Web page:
t0þ Symbol

Parameter

Unit

Cu foil

Negative electrode

Separator

Positive electrode

Al foil

L

Length

M

9  106

59  106

25  106

52  106

20  106

reff s rs es reff e re ee

Effective electrical conductivity, solid phase

S/m

rs

e1:5 s rs

e1:5 s rs

rs

Electrical conductivity, solid phase

S/m

5:998  107

100

3.8

3:774  107

Volume fraction, solid phase Effective electrical conductivity, electrolyte phase

1 S/m

Electrical conductivity, electrolyte phase Volume fraction, electrolyte phase Intercalation diffusivity

S/m 1 m2/s

0.471

0.297

re re ¼ f ðce Þ

e1:5 e re re ¼ f ðce Þ

0.357

0.444 De

1  1013 e1:5 e De

7:5  1011

7:5  1011

e1:5 e re re ¼ f ðce Þ [59]

Deff e De

Effective electrolyte diffusivity

m2/s

3:9  1014 e1:5 e De

Electrolyte diffusivity

m2/s

7:5  1011

Rs

Particle radius

M

A

Specific interfacial area Charge transfer coefficient Resistance of solid electrolyte interface Reaction rate coefficient

1/m 1 X m2 m/s

15  106 3es =Rs 0.5 0.001

15  106 3es =Rs 0.5 0.001

Maximum solid phase Li-ion concentration Stoichiometry coefficient, y at 100%/0% SOC Reference open circuit potential at T ref = 25 °C Temperature derivative of equilibrium potential

mol/m3 1 V V/K

2  1011 31,500 0.80/0.05 Fig. 3 0.00008

2  1011 72,600 0.34/0.93 Fig. 3 0.0001

Ds

an ; ap RSEI K cs;max Y U ref dU dT

172

X. Feng et al. / Applied Energy 161 (2016) 168–180

the battery structure in [62]. The average heat convection coefficient is set as 5 W/m2 K, indicating natural convection, and the ambient temperature is set as 25 °C surrounding the battery shell. The mesh grids of the 3D thermal model are shown in Fig. 5. 3.4. Coupled electrochemical-thermal model

Fig. 3. The open circuit potential of the cathode and the anode for the electrochemical model.

The P2D electrochemical model and the 3D thermal model can be coupled according to Fig. 2(d), referring to [42,65]. The coupled electrochemical-thermal model is built in Comsol MultiphysicsÒ ver 4.4. The data of temperature under different current rates are collected and are shown in Fig. 6. The model generated data can fit the experimental results with h = 0.38 W/m2 K, as reported in [57], especially for the current rates less than 1C. The accuracy is deemed sufficient to simulate the temperature response in this paper because the current profiles used in subsequent sections are always less than 1C. 3.5. The ISC treatment in the model Fig. 7 shows the ISC treatment in the electrochemical-thermal model, referring to [19,42,43]. In this study, the area of ISC is set to be 2 mm  2 mm, located at the coordinate of ðDx; Dy; DzÞ with (0, 0, 0) being the center of the battery core. The equivalent resistance of the ISC is set as Rshort , which varies for different cases to test the detection algorithms. The ISC current, Ishort , satisfies Ohm’s law as in Eq. (21), where V is the voltage output of the model as in Eq. (12).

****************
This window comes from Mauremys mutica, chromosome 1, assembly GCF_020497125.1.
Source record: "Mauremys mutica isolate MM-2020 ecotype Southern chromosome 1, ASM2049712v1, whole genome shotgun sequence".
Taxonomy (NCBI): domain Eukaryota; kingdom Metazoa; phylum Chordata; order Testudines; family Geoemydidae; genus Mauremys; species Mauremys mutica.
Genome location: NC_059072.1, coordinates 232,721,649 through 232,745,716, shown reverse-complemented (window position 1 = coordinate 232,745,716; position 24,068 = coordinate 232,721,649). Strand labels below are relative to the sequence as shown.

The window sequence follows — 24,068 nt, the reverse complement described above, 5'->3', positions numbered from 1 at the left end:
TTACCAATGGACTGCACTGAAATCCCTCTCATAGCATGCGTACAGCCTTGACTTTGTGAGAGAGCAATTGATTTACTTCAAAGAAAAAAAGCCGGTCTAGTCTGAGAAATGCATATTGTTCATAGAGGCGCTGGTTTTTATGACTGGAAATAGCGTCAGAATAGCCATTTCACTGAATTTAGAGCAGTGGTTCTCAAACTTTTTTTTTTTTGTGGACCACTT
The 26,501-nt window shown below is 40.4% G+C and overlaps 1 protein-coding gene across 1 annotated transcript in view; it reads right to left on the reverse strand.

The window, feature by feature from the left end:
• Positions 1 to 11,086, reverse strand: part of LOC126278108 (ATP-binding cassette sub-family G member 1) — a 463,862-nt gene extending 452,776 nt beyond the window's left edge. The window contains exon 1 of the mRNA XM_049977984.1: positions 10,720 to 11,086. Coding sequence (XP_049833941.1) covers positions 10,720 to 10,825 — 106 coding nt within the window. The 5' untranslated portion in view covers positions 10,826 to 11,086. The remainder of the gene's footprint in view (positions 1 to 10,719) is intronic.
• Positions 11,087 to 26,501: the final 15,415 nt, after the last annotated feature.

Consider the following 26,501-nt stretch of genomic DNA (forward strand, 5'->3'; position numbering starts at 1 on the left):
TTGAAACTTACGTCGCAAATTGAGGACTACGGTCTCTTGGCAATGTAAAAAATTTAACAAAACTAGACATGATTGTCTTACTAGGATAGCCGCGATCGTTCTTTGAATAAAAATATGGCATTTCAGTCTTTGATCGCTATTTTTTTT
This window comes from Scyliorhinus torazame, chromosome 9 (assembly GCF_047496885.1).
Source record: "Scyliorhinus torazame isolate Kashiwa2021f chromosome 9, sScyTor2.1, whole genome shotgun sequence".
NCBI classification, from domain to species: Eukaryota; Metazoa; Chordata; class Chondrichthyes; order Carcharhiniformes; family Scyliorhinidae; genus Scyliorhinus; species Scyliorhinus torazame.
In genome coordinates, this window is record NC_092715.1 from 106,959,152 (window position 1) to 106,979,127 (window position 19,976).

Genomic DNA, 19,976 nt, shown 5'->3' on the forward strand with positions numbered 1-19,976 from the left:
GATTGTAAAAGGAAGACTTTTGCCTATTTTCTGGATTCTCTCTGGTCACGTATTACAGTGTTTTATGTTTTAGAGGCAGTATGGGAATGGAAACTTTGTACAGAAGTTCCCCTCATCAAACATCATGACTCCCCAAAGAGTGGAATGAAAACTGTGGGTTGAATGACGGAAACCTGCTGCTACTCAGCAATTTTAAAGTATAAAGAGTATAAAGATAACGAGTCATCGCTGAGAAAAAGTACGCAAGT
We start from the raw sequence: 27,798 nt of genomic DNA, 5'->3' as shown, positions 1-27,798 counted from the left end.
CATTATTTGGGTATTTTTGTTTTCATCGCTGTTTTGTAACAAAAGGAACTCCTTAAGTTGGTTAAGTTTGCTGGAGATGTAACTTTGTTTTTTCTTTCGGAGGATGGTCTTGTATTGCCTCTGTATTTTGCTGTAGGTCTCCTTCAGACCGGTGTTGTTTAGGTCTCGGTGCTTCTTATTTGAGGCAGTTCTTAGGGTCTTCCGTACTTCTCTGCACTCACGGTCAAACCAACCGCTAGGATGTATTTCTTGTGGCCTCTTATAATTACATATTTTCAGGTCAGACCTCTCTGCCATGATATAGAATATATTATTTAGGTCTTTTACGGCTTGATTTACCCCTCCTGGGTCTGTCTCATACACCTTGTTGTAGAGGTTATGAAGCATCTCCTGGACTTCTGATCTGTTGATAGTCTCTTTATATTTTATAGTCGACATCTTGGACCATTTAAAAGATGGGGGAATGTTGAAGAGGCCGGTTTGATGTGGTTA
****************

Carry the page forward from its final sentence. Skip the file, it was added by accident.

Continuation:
Fig. 4. A comparison of the voltage responses at different discharge rates, the electrochemical model (solid lines) and experimental data (D markers).

treatment for ISC in both the electrochemical model and the thermal model will be discussed in Section 3.5. Thermal resistant layers, e.g., the aluminum plastic foil and the air gap, exist between the battery core and the battery shell, as shown in Fig. 2(c). The heat conductions at the thermal resistant layers are modeled by Eqs. (19) and (20). The physical parameters used in the thermal model are listed in Table 6. The battery core is assumed to have the same anisotropic heat conductivities as in [56,60,61], the values of which are set referring to [61]. As there is always an air gap between the battery core and the battery shell in a typical battery structure, therefore a 5-mm-thick thermal resistant layer filled with air is set at the top of the battery core. The other sides and the bottom of the battery core are assumed to be wrapped by Al plastic film, referring to

Ishort ¼

V Rshort

ð21Þ

Ishort changes the actual current profile Iapp applied on the electrochemical model and thus influences the electrode current density is . Iapp equals Iload , the load current, when there is no ISC, whereas Iapp equals the sum of Iload and Ishort when ISC occurs inside the battery, as in Eq. (22). Iapp is the spatial integration of the electrode current density is , as in Eq. (23); therefore, Ishort can be coupled in the electrochemical model.